Krispy Kreme recently announced they would give a free donut every day for the rest of the year to anyone who showed they have been vaccinated. A friend tagged me on a post on Facebook to let me know because I love donuts. I sent it to my brother and sister who have been vaccinated. I thought it was a cool promotion. Others did not. I still see articles every day where people are very angry about this because donuts can make you fat and fat people are terrible and shouldn’t exist. See Dr. Wen below.
We want to shame Krispy Kreme, a donut place, for trying to get people to eat donuts. We want to shame people who would go eat donuts, especially if they qualified for the vaccine because of their weight.
Shaming is nothing new, but it seems to be really en vogue now.
We shame others for not isolating as much as we are. Early on people on Twitter were calling anyone who didn’t do things exactly as they did “grandma killers” I unfollowed an actor on Twitter because he did this every day. Every single person he came across who he judged to be deficient in their Covid protocols were “grandma killers” and pretty much everyone but him was deficient.
We shame others for isolating instead of just living their life. They are called sheep who blindly follow the government and don’t think for themselves.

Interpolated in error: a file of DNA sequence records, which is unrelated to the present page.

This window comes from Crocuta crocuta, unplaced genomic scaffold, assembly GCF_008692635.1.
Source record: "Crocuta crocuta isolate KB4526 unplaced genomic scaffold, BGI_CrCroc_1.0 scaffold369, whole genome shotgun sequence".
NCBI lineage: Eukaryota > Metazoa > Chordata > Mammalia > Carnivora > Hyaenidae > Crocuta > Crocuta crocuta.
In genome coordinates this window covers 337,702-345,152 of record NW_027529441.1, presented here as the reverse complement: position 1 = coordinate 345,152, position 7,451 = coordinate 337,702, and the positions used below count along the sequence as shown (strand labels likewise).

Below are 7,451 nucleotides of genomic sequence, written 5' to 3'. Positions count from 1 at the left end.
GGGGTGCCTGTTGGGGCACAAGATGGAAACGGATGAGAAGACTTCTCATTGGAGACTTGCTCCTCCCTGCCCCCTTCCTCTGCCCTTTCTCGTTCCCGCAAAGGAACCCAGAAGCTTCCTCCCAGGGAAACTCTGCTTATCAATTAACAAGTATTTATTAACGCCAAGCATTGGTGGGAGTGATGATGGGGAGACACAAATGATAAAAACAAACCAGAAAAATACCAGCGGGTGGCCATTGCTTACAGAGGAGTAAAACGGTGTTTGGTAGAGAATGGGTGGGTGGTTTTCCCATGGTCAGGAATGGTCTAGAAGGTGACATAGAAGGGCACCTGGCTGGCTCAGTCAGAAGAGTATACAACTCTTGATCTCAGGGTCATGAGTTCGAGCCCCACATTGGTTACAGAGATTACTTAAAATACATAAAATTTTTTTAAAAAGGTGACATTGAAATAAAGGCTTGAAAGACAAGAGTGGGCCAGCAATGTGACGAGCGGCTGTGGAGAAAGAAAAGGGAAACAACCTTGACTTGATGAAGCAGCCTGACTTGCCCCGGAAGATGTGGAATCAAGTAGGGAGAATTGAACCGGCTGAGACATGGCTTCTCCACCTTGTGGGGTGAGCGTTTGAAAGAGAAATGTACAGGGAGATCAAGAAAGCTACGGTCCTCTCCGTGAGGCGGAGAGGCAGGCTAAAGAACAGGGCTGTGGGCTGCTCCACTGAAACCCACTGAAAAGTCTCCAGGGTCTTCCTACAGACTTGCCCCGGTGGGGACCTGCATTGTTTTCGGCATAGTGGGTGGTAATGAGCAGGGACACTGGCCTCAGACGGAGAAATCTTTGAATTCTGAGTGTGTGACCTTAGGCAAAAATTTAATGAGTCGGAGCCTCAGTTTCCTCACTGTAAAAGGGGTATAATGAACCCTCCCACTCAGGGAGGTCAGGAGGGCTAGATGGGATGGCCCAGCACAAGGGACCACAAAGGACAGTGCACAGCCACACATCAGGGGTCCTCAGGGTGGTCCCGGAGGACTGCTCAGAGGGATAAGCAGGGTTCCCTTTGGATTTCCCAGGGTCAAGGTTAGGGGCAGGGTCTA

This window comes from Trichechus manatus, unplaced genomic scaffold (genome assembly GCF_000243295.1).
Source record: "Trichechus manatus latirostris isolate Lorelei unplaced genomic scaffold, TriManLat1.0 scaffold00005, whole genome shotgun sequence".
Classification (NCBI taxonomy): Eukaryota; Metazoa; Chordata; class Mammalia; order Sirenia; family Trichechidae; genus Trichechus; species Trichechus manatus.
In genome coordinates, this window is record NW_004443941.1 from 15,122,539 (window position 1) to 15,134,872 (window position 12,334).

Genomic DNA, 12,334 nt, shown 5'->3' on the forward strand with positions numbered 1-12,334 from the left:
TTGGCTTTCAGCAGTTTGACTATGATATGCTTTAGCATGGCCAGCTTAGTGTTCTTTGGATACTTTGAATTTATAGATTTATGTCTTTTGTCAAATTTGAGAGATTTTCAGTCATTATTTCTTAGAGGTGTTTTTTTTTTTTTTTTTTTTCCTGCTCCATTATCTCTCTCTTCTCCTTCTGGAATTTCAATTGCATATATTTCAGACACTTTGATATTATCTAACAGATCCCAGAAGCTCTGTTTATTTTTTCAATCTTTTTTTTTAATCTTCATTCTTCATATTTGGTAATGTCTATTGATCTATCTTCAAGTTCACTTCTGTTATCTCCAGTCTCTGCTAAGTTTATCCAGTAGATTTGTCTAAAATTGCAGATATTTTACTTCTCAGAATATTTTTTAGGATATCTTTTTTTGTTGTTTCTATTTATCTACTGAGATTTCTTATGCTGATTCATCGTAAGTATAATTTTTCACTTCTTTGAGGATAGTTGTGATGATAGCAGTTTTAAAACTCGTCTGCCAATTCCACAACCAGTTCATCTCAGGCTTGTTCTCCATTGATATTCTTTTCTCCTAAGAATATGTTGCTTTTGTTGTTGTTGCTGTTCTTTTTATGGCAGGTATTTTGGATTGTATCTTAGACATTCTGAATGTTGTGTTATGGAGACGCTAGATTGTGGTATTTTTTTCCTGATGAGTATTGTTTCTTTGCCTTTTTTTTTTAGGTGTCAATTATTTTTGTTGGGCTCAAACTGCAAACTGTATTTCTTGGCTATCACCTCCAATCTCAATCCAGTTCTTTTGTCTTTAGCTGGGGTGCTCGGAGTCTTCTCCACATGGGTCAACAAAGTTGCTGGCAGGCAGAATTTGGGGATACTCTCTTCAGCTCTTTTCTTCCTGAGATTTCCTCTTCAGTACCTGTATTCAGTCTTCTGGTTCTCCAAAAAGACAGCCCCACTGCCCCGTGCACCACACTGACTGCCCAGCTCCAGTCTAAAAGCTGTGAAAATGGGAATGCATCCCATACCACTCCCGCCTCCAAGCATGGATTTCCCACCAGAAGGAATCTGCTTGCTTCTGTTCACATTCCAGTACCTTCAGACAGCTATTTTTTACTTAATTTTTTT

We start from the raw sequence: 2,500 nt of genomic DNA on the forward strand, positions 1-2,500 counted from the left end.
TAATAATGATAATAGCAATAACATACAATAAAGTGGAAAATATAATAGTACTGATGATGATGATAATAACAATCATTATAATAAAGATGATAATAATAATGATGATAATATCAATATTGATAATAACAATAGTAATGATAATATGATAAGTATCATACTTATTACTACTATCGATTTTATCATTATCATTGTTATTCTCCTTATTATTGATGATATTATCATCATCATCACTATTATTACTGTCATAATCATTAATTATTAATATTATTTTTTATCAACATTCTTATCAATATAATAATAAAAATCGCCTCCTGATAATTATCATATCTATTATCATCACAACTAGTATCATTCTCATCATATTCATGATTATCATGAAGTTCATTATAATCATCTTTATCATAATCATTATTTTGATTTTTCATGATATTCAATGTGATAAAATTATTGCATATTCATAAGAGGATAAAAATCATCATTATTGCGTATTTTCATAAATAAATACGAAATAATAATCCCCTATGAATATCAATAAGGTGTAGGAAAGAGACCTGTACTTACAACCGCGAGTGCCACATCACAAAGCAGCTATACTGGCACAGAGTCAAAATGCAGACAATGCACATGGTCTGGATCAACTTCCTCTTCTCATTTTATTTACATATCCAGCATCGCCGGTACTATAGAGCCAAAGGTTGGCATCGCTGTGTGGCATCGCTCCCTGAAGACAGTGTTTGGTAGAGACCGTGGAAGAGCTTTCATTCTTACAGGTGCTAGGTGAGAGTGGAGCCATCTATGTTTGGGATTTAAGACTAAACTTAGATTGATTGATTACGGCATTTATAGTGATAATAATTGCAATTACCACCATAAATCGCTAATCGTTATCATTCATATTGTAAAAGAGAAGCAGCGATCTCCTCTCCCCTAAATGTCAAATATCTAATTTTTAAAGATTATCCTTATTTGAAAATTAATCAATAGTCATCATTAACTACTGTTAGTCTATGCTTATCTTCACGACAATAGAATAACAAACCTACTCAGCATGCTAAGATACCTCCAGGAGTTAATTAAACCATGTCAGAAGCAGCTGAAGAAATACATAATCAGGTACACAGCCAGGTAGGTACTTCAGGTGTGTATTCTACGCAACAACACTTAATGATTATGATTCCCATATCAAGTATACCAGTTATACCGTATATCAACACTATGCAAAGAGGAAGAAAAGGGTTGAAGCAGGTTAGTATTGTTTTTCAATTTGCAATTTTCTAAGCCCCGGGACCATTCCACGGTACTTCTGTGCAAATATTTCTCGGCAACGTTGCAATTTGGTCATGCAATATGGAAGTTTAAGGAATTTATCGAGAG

The government tries to use shame and judging to get people to follow their rules. If we were better people and did the right thing everything would be fine. They’ve done everything right and the only reason cases are up is because we aren’t good enough.
I’ve seen instances of people posting about their vaccine on Facebook only to be barraged with questions about how they qualified for the vaccine. Most with the implication that they didn’t think they should have been able to get vaccinated so they obviously cheated. We are out there yelling for everyone to get the shot, but then we question people when they get the shot because we assume they did something wrong to get their shot. This is why even though I share every random thought in my head I will not post my vaccination on social media.
There was a letter to one of the advice columns in the paper today where someone complained that friends of theirs “cheated” to get vaccinated as teachers. They do teach, but online only at the moment so she thought they should be ashamed of themselves for getting vaccinated. She was also eligible like them, but she was a “good person” who was saving that shot for someone who needed it more. The sad thing – the advice person agreed with her and said they used a “loophole” and it were being deceptive and unethical. I don’t know their exact situation. All I know is that even if I think it is dumb for a certain group to be eligible, I think everyone in that group should jump at the chance to be vaccinated. We aren’t doing anyone any good of we shame people about the vaccine enough that we slow down the process of getting everyone vaccinated.